A practical driving test can be nerve-wracking and overwhelming, but it doesn’t have to be!

Whether you have booked your first driving test or are a beginner driver, our guide to driving exam manoeuvres will prepare you for the road. 

Your driving instructor will select a manoeuvre at random to test you on your knowledge, so it’s best to learn them all just in case. 

It’s important to know that the three-point turn and reversing around a corner manoeuvre have recently been removed from the driving exam. However, having these skills ready for when you start driving is beneficial. 

If you’re still searching for a driving instructor, book your first lesson with us here.

Overview of a driving exam

A driving exam tests a learner’s knowledge of key skills, driving safety, and confidence on the road. This is split into two parts:

1. Theory test

This includes multiple-choice questions and tests the ability to identify potential hazards in a simulated environment.

Drivers are advised to study traffic signs, highway codes, and essential skills.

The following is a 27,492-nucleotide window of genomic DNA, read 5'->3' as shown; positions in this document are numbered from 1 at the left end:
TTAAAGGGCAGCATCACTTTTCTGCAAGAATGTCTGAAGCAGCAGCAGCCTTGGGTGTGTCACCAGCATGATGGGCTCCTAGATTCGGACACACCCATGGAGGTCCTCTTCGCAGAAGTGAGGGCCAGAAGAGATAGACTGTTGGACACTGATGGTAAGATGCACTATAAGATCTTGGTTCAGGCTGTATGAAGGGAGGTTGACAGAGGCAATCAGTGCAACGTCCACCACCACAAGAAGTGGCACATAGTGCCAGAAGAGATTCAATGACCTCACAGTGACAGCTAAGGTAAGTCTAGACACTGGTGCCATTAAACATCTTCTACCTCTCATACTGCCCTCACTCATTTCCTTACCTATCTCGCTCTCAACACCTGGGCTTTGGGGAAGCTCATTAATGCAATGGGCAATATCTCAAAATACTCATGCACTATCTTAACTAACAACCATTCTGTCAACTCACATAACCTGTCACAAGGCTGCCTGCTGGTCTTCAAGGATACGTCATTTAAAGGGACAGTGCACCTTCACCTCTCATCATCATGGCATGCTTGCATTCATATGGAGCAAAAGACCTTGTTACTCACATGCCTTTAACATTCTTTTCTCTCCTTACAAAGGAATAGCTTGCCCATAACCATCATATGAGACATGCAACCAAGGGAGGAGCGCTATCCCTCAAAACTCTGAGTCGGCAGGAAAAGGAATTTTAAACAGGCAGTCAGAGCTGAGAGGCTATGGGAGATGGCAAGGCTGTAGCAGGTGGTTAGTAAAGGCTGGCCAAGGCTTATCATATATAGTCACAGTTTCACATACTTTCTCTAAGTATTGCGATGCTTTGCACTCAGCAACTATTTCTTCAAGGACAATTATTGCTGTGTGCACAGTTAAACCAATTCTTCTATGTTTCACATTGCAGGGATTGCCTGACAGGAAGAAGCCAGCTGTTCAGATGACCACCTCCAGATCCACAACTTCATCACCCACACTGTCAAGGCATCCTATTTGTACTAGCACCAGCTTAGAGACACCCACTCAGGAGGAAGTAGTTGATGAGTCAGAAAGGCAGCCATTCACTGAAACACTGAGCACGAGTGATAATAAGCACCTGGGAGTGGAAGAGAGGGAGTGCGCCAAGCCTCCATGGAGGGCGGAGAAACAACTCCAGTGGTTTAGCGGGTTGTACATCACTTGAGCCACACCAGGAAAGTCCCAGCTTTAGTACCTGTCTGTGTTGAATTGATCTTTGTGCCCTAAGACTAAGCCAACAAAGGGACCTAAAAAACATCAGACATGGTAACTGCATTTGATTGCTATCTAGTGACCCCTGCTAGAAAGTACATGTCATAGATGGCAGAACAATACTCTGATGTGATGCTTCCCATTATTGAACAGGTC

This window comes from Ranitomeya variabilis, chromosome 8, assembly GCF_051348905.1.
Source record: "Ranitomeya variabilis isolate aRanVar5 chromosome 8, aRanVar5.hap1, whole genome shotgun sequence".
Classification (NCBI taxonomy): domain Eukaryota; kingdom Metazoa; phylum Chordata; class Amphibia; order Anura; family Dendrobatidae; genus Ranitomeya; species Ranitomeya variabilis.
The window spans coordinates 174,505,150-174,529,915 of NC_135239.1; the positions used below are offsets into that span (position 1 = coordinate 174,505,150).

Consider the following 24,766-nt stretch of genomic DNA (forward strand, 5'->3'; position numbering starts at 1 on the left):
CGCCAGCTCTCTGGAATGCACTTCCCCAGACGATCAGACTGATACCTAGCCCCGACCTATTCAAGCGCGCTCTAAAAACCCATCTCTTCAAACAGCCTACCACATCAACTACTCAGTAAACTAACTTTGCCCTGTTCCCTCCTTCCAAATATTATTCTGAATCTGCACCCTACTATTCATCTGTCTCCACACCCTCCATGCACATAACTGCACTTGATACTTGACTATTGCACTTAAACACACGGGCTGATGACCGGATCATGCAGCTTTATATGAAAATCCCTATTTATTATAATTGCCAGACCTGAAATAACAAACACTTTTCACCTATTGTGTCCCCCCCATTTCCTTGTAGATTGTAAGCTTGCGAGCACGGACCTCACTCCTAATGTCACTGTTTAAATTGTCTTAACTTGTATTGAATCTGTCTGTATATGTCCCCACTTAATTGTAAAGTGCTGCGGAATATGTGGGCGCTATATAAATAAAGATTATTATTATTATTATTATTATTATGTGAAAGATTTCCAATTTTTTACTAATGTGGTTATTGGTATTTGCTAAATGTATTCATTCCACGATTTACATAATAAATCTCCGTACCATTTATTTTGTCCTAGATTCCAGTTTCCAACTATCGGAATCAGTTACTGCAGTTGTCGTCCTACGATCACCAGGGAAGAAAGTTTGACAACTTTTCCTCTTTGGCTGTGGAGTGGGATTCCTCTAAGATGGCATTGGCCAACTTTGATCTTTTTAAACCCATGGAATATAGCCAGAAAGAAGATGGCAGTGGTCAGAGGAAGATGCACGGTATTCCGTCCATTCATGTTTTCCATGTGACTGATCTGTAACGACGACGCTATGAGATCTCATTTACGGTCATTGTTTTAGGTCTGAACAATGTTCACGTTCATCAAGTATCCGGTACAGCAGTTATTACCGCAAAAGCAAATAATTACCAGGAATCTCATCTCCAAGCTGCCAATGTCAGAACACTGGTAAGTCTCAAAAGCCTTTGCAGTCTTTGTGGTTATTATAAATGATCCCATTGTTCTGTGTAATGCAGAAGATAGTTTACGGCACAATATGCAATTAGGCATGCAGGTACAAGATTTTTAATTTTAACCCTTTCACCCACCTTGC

2. Practical test

This typically lasts 40 minutes and is designed to test eyesight, road safety, general driving ability, reversing manoeuvres, and independent driving.

Examiners mark you on safe, smooth, and confident driving. They will assess your decision-making skills, technique and compliance with traffic laws.

A breakdown of required manoeuvres

Certain manoeuvres are more commonly tested during a driving exam. You must study and memorise each one to confidently carry out this part of the test. 

Parallel parking

Parallel parking involves positioning your vehicle parallel to the road, typically between two cars. This is essential for driving in a city where parking is limited. 

How to do it: 

  1. Find a suitable space: Locate a space that is at least one and a half times the length of your vehicle. 
  2. Position your car: Drive up next to the car in front of the parking space and align the rear bumper of your car with the other car’s rear bumper. Make sure at least one metre is left between both vehicles.
  3. Signal and check mirrors: Signal toward the parking space and check your side and rear mirrors. Glance over your shoulder to check your blind spots.
  4. Steer and reverse: Steer sharply toward the curb as you start to reverse. Look out the rear window and your mirrors for safety. Reverse slowly until your car is at a 45-degree angle to the curb.